Address
Corporate Author Thesis
Publisher Place of Publication Editor
Language Summary Language Original Title
Series Editor Series Title Abbreviated Series Title
Series Volume Series Issue Edition
ISSN (up) ISBN Medium
Area Expedition Conference
Notes Approved no
Call Number IDA @ intern @ Serial 2968
Permanent link to this record
 

 
Author Ribas, S. J.; Aubé, M.; Bará, S.; Bouroussis, C.; Canal-Domingo, R.; Espey, B.; Hänel, A.; Jechow, A.; Kolláth, Z.; Marti, G.; Massana, P.; Schmidt, W.; Spoelstra, H.; Wuchterl, G.; Zamorano, J.; Kyba, C.
Title Report of the 2016 STARS4ALL/LoNNe Intercomparison Campaign Type Report
Year 2017 Publication Abbreviated Journal
Volume Issue Pages
Keywords Skyglow; Instrumentation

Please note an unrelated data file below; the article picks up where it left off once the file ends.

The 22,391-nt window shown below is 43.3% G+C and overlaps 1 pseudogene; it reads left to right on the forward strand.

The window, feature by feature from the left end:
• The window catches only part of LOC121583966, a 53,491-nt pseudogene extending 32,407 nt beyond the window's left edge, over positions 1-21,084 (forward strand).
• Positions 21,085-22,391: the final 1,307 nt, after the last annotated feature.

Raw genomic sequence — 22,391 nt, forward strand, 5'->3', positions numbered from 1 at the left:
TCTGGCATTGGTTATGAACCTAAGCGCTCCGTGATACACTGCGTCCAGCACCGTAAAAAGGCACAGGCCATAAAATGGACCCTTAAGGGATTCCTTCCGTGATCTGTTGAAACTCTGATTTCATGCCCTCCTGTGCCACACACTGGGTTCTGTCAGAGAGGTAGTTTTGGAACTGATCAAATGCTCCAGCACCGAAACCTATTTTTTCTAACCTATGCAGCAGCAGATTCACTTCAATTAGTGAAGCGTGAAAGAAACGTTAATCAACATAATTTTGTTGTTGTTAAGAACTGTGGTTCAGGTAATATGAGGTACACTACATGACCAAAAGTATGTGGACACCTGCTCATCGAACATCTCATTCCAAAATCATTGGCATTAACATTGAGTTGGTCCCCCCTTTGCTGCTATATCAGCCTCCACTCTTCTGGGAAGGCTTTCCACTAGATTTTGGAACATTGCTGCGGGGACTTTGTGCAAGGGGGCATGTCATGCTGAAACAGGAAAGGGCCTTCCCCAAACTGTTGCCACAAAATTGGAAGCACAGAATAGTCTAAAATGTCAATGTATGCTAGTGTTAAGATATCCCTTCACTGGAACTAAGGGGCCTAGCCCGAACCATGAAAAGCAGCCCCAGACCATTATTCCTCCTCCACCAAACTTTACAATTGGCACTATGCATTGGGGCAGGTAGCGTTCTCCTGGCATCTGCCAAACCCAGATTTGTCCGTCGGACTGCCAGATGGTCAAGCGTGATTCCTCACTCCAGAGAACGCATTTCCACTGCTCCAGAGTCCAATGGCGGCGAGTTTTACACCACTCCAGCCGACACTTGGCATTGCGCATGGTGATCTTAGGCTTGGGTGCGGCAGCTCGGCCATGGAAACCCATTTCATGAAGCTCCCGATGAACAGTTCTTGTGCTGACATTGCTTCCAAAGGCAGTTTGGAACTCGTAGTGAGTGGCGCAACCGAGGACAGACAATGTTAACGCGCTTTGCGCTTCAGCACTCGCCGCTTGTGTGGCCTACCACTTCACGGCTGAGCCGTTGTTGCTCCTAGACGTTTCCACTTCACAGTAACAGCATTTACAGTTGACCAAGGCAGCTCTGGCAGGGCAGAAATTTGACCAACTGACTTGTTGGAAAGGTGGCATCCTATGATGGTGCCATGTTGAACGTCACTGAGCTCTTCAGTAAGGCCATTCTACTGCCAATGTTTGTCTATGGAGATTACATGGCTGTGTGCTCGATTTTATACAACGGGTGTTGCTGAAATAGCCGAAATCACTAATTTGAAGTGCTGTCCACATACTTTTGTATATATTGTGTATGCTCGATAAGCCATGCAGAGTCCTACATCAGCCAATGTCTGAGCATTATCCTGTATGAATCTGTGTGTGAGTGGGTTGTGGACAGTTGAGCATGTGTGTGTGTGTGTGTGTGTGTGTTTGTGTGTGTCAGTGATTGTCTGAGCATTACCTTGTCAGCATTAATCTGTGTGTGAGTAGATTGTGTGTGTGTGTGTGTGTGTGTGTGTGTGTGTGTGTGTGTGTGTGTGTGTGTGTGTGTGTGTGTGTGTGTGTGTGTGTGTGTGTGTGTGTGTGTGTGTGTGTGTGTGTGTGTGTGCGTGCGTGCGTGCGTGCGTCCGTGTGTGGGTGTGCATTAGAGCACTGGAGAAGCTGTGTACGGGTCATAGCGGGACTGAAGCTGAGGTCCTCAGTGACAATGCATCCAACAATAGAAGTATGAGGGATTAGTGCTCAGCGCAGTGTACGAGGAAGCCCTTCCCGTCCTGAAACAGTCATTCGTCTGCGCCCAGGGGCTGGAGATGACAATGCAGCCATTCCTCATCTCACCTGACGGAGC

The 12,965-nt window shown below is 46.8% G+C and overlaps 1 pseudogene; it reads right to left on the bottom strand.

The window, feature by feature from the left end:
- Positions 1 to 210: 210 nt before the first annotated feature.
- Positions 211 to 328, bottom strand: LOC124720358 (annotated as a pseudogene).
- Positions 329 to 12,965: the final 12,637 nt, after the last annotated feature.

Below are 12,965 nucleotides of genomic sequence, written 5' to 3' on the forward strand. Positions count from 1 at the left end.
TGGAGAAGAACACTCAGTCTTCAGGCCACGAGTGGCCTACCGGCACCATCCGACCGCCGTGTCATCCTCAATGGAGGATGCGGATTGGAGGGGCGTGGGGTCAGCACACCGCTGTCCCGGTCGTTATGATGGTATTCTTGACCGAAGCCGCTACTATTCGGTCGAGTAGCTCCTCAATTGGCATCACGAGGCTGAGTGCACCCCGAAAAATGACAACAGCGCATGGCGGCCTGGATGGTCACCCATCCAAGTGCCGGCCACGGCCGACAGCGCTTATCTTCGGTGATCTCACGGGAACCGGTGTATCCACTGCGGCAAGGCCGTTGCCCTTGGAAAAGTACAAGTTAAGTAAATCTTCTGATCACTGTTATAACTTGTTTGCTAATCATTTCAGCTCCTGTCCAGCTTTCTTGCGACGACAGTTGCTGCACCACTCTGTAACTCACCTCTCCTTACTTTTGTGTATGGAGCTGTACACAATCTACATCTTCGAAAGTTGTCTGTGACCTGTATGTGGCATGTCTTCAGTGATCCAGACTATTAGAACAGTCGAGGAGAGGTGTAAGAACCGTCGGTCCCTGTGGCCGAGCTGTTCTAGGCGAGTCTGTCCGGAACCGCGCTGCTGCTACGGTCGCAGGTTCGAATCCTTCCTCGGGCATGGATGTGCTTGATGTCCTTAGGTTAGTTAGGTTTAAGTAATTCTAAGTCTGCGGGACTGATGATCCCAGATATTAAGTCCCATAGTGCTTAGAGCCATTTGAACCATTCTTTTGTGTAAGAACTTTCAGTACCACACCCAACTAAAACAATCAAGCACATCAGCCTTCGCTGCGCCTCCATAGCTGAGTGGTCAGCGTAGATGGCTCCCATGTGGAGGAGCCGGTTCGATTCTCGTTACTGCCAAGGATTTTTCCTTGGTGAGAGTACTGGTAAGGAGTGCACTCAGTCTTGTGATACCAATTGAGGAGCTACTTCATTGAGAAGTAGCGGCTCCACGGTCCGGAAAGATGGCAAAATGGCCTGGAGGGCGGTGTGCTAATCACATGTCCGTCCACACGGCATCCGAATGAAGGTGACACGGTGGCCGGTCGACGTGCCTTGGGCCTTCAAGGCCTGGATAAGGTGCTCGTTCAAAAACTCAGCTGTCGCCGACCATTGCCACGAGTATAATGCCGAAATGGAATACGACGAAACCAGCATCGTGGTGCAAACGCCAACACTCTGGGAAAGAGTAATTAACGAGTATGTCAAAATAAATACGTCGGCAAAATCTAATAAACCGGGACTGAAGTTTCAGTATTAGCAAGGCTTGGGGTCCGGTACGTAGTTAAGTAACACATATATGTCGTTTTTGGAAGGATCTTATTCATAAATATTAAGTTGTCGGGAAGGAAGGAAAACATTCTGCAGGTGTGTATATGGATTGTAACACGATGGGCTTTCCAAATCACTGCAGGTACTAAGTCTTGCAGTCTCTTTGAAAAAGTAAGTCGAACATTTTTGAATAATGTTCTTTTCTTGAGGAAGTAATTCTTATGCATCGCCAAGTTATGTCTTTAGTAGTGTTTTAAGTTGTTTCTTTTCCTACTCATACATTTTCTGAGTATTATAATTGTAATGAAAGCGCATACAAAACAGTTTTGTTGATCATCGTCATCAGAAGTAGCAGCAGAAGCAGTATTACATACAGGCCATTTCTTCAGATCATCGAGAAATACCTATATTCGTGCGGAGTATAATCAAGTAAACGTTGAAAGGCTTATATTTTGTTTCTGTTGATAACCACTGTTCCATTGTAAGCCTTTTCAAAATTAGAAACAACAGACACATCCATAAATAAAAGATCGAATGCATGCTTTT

Abstract The 2016 LoNNe (Loss of the Night Network) intercomparison campaign is the fourth of four campaigns planned during EU COST Action ES1204. The first campaign took place in 2013 in Lastovo, Croatia, the second in Madrid, Spain (Bará et al 2015), the third in Torniella and Florence, Italy (Kyba et al 2015a). The 2016 campaign took place at the Parc Astronòmic Montsec (PAM). The campaign continued the strategy of taking measurements at multiple sites, this year with a main fixed site and then excursions to other sites. The goals of the campaigns included:

● Understanding the difference between extinction measurements made by DSLR photometry and classical astronomical (telescope) photometry, and also understanding the relation between extinction and sky brightness at these two sites.

● Examining the difference in radiance measured with the mosaic technique of the US National Parks Service camera compared to all-sky fisheye imagery

● Examining the relationships between all-sky and zenith radiance reported by different instruments

● Quantifying the sky brightnes at the sites, including full zenith spectral radiance at selected locations